I'm in a ladies Bible study on Tuesday nights and we're using the video series "Me, Myself, and Lies" written by Jennifer Rothschild. The title of the lesson I did today was "I Will Remember." It spoke of the "stones of remembrance" God told his people to collect to remember what He had done for them. Exodus 28:9-12, Deuteronomy 27:1-7, and Joshua 4:3-9, 20-21 all speak of these stones. So I decided to go outside and find a stone to remember the glorious news we've received this week. I walked out the front door and began looking at the river rock that fills the spaces between our overgrown hostas. I wondered if God had one particular stone already chosen for me, and would I recognize it when I found it? I found a nice smooth one and bent to pick it up. As I did, my gaze landed on a reddish stone...remarkably resembling the shape of a human liver!

My "Scott's healing" stone of remembrance now sits on the base of my desk lamp. Everytime I look at it I will remember my prayer from Matthew 17, verse 15, which is marked and dated 09-08-09 in my Bible: "Lord, have mercy on my son." And I will remember, maybe always with tears, how God answered that plea.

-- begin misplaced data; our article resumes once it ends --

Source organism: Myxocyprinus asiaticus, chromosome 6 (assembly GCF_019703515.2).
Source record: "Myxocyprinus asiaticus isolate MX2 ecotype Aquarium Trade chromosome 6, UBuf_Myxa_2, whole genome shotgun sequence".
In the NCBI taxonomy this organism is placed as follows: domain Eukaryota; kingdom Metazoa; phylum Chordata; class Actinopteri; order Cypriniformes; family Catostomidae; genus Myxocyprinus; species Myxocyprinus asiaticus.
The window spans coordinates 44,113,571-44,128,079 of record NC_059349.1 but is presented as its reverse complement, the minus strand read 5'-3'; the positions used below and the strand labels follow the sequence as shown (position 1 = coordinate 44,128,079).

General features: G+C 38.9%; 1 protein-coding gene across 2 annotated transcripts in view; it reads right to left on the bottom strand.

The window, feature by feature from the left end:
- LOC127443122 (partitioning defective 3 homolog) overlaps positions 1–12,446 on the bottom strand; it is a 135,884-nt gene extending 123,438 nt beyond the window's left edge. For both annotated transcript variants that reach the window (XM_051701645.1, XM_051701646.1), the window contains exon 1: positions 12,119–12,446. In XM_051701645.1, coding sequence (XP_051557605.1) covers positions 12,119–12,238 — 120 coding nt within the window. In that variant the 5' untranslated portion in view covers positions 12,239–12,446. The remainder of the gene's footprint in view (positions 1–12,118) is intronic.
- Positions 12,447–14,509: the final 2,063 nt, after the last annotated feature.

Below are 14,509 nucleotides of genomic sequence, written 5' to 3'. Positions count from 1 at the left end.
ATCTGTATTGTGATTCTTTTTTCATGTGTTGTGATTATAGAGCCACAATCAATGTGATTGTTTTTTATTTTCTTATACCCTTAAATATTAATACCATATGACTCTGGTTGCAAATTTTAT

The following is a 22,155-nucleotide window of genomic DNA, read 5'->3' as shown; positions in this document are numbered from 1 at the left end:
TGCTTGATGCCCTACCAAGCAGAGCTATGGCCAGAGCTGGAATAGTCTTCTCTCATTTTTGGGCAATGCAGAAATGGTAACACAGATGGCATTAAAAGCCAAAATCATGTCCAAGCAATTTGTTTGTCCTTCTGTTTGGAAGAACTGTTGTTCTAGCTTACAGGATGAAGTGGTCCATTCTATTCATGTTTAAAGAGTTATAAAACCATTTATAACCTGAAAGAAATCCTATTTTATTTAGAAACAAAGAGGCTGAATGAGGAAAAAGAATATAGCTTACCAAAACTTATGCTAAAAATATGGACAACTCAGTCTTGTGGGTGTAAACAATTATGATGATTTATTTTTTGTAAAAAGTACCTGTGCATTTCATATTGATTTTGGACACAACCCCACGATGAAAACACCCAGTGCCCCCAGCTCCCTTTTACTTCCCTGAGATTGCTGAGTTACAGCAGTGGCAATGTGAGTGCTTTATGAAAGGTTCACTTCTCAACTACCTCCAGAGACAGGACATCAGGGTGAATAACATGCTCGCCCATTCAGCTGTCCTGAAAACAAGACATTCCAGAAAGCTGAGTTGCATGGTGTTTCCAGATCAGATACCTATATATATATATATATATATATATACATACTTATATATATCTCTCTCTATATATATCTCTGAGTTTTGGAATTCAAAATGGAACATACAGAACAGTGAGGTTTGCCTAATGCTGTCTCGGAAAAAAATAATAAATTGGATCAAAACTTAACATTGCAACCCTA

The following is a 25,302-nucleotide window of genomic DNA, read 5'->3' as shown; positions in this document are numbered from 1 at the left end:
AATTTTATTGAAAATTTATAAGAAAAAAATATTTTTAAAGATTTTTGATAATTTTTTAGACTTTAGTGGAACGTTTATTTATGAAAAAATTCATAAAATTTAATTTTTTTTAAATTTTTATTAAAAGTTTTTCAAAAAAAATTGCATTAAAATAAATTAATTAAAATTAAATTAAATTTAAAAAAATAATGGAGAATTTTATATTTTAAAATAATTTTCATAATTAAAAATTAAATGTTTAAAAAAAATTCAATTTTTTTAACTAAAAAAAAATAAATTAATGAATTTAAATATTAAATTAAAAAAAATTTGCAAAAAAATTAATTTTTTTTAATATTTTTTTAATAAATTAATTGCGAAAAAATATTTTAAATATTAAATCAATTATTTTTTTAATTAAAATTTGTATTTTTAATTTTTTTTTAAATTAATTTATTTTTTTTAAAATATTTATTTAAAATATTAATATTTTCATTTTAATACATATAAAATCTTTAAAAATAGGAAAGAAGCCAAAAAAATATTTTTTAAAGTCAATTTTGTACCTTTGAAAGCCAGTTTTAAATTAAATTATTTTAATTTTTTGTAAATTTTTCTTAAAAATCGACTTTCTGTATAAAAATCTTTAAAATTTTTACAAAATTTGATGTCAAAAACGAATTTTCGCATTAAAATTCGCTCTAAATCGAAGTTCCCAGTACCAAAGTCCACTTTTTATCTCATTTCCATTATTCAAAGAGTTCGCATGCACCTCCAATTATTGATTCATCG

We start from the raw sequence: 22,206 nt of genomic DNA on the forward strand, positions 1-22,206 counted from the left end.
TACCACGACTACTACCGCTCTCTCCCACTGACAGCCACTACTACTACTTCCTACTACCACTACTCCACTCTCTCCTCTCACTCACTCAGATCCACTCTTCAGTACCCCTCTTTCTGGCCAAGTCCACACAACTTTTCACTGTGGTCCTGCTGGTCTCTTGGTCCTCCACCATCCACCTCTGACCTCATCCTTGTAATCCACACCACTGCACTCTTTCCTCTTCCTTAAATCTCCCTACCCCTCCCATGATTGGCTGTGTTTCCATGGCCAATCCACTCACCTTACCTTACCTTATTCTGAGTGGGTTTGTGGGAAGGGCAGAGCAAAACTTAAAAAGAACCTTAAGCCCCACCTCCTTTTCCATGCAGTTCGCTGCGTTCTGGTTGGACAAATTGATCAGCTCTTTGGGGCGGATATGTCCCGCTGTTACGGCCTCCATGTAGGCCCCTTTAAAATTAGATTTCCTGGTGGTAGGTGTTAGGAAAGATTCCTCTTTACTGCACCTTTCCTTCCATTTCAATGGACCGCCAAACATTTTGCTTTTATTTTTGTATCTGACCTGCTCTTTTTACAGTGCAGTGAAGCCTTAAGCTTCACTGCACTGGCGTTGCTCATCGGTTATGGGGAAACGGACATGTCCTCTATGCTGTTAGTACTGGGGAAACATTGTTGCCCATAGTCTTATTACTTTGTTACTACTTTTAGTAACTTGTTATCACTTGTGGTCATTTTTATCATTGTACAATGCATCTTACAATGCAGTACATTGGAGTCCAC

I intend to collect more stones and hope the day comes that we need to order a whole new truckload of river rock because our garden is bare--and my desk is covered with stones!

Because every post needs a bit of comic relief, I want to beat my son to the punch on this one--I fully recognize that he's had enough (bile duct) "stones of remembrance" to last a lifetime and won't even want to look at the one on my desk!

Wednesday, July 14, 2010

Vote for Burt and Ruby!

Pure Serendipity, the third book in our Illinois series (coming out in September), will be voted on this week as a possible ACFW Book Club selection. So I'm shamelessly asking all friends, family, and faithful readers to vote for this fun romance between two widowed empty-nesters trying to enjoy life "a little outside of normal" while their daughters try to run their lives. If you're not yet a Book Club member, a couple of easy steps will sign you up and introduce you to some great reads. Voting ends on Saturday, July 17. Thanks for your support. Burt and Ruby won't let you down.

Tuesday, July 13, 2010



I’ve just passed the halfway point in writing Tomorrow’s Sun, my first solo, first full-length contracted novel. I love my characters, I’m excited about the concept, but the past four months have been riddled with doubt. Sure, I can write a sweet little romance, but who am I to think I can write women’s fiction with layers of plot and multiple points of view? And what if I can’t do this on my own without my co-author’s input, encouragement, spiritual insight, and boot in my backside? Am I doing this for me or for God? Maybe it will amuse a few readers, but will it convict? Will it turn them toward the Lord? Am I on the right path?